President Obama was widely criticized for excessive deference to our foes (e.g., Iran) and unnecessary hostility toward allies (e.g., Israel, Sunni Arab states). He was chided for small, symbolic acts (incorrectly accused of shipping a bust of Winston Churchill back to the British) and serious, consequential ones (openly disparaging our Gulf allies). But you can say this: He never got into a nasty spat with Australia, nor suggested sending troops into Mexico. In less than two weeks, President Trump reportedly did both of these things, and let’s not forget, also threatened a trade war with Mexico and stabbed Iraq, our partner in the war against the Islamic State, in the back by putting it on his travel-ban list.

President Trump blasted Australian Prime Minister Malcolm Turnbull over a refu­gee agreement and boasted about the magnitude of his electoral college win, according to senior U.S. officials briefed on the Saturday exchange. Then, 25 minutes into what was expected to be an hour-long call, Trump abruptly ended it.
At one point, Trump informed Turnbull that he had spoken with four other world leaders that day — including Russian President Vladi­mir Putin — and that “this was the worst call by far.”

He seemed confused about our policy of accepting refugees from Australia. He later tweeted: “Do you believe it? The Obama Administration agreed to take thousands of illegal immigrants from Australia. Why? I will study this dumb deal!” No, we didn’t agree to take “illegal immigrants,” Mr. President.) He at least did not threaten to invade Australia.

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CNN’s backstory provides no comfort. “Trump, [a] source said, was feeling some fatigue after his first major bout of diplomacy.” Low energy? He is 70, but one would have thought talking on the phone would not have exhausted him. CNN further reports that German Chancellor Angela Merkel and French President Francois Hollande “pushed back on the travel ban over the phone. Merkel felt she had to explain the Geneva Convention to Trump — a lecture a source has said Trump chafed at.”

Meanwhile, more details came out about a phone call to Mexico, which was intended to patch things up between Trump and Mexican President Enrique Peña Nieto. An Associated Press report first suggested Trump had threatened to invade Mexico, a charge denied by both governments. The transcript CNN obtained turned out to be slightly less alarming. “You have some pretty tough hombres in Mexico that you may need help with,” Trump reportedly said. “We are willing to help with that big-league, but they have [to] be knocked out and you have not done a good job knocking them out.” So he insulted Mexico (again) but didn’t really threaten invasion. The bar has been set so low that we are expected to take this as some vindication of Trump’s foreign-policy skill.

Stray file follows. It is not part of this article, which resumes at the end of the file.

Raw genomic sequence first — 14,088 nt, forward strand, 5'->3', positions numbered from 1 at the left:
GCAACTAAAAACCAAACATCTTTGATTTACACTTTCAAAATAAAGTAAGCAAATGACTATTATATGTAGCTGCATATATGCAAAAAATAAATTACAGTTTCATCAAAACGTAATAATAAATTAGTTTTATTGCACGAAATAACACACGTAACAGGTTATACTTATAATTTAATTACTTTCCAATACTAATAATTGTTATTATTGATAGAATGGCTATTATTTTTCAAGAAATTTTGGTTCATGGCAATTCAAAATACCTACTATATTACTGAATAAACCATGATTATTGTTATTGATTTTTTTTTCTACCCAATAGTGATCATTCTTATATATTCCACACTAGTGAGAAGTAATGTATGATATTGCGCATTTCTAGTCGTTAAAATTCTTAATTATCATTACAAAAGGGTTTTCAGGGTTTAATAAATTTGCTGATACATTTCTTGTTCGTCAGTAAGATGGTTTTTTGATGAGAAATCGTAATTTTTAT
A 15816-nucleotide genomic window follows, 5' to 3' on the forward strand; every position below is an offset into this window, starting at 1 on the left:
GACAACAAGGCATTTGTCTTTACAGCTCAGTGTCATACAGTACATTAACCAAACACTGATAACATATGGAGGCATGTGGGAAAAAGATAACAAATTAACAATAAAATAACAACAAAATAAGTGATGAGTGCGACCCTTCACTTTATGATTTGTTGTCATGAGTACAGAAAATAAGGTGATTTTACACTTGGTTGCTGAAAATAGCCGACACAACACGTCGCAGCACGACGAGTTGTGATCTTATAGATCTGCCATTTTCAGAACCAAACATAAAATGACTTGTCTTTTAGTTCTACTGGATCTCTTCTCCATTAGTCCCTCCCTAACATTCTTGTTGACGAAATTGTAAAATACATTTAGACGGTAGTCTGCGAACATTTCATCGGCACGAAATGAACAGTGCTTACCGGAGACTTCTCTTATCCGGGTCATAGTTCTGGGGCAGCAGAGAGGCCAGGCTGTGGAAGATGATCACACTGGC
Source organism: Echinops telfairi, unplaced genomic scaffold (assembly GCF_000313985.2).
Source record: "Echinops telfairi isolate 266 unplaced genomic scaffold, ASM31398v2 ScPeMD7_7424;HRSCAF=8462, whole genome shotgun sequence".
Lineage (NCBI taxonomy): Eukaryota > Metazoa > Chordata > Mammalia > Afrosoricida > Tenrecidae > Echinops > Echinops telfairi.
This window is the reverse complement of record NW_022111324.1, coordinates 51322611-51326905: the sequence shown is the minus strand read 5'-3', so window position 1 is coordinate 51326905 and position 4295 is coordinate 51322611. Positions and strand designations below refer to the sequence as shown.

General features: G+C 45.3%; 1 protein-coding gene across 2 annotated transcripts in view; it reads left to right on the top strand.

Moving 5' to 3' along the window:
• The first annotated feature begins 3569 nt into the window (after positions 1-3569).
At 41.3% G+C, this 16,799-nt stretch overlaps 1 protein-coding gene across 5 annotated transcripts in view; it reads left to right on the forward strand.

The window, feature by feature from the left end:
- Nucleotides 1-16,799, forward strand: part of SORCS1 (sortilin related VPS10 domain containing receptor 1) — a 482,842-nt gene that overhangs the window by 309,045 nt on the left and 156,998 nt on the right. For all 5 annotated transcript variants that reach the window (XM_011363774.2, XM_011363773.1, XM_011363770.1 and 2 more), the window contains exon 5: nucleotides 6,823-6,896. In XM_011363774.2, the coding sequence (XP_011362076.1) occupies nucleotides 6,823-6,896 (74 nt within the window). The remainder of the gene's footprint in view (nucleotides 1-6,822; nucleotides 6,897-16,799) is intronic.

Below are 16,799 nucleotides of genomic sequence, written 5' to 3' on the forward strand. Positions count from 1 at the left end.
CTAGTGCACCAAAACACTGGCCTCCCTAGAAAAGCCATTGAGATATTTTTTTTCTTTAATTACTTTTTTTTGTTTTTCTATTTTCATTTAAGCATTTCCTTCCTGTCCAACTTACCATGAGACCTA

On one level, this is high farce, a comic illustration that Trump is just as ignorant, impulsive, uncouth and obnoxious as his critics claimed. We, however, tend to look at the two incidents as downright scary. Trump gets fatigued after a few calls. He comes across as a fool to allies who must make calculated decisions based on their assessment of his reliability.

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You do wonder whether anyone briefed him for these calls. (Do not call them “hombres.” Do not insult Australia.) America, and also our allies and foes, sees a child-like figure unprepared and unschooled in even the basics of foreign policy. They see someone entirely motivated by personal insecurities and grudges, unaware and unconcerned with the nation’s policy requirement. The leader of the Free World can’t seem to keep up, let alone lead. Well, Secretary of State Rex Tillerson, welcome to the job.

Where does Tillerson even begin to erase the perception being formed that Trump is, bluntly, “not all there”? Kori Schake, who has served on the National Security Council and in the State and Defense departments, tells Right Turn that she is not optimistic that Tillerson can become the sole or even primary voice on foreign-policy issues. “The president is too voluble on those subjects,” she says. “But he can build allies in the Cabinet and Congress to ensure that irrespective of what the President says, policy decisions are consistent with his views.”

Tillerson might start by making certain, as national security adviser Mike Flynn apparently has not done, that the president is better briefed and rested (if his endurance and concentration are poor) and that he is given, if not a script, at least some solid bullet points to help him get through calls. (This latest incident provides one more bit of evidence that Flynn, who is charged specifically with providing information and guidance to the president, lacks the skills and heft to avoid such calamities.)

One shudders to think what might happen during an in-person meeting with, say, Russian President Vladimir Putin or Chinese President Xi Jinping. Honestly, Tillerson can do only so much. America elected someone entirely unfit for the job. Now the world knows it, too.

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